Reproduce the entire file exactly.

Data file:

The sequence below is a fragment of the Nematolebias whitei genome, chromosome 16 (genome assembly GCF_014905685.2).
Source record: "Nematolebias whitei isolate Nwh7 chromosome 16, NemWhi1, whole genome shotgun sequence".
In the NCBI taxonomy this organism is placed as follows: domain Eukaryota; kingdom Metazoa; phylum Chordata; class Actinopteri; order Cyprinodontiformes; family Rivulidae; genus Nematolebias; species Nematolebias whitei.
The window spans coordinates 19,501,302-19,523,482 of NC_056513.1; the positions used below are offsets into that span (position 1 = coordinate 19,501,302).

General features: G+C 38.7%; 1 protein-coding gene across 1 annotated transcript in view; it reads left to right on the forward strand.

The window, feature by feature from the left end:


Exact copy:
The sequence below is a fragment of the Nematolebias whitei genome, chromosome 16 (genome assembly GCF_014905685.2).
Source record: "Nematolebias whitei isolate Nwh7 chromosome 16, NemWhi1, whole genome shotgun sequence".
In the NCBI taxonomy this organism is placed as follows: domain Eukaryota; kingdom Metazoa; phylum Chordata; class Actinopteri; order Cyprinodontiformes; family Rivulidae; genus Nematolebias; species Nematolebias whitei.
The window spans coordinates 19,501,302-19,523,482 of NC_056513.1; the positions used below are offsets into that span (position 1 = coordinate 19,501,302).

General features: G+C 38.7%; 1 protein-coding gene across 1 annotated transcript in view; it reads left to right on the forward strand.

The window, feature by feature from the left end: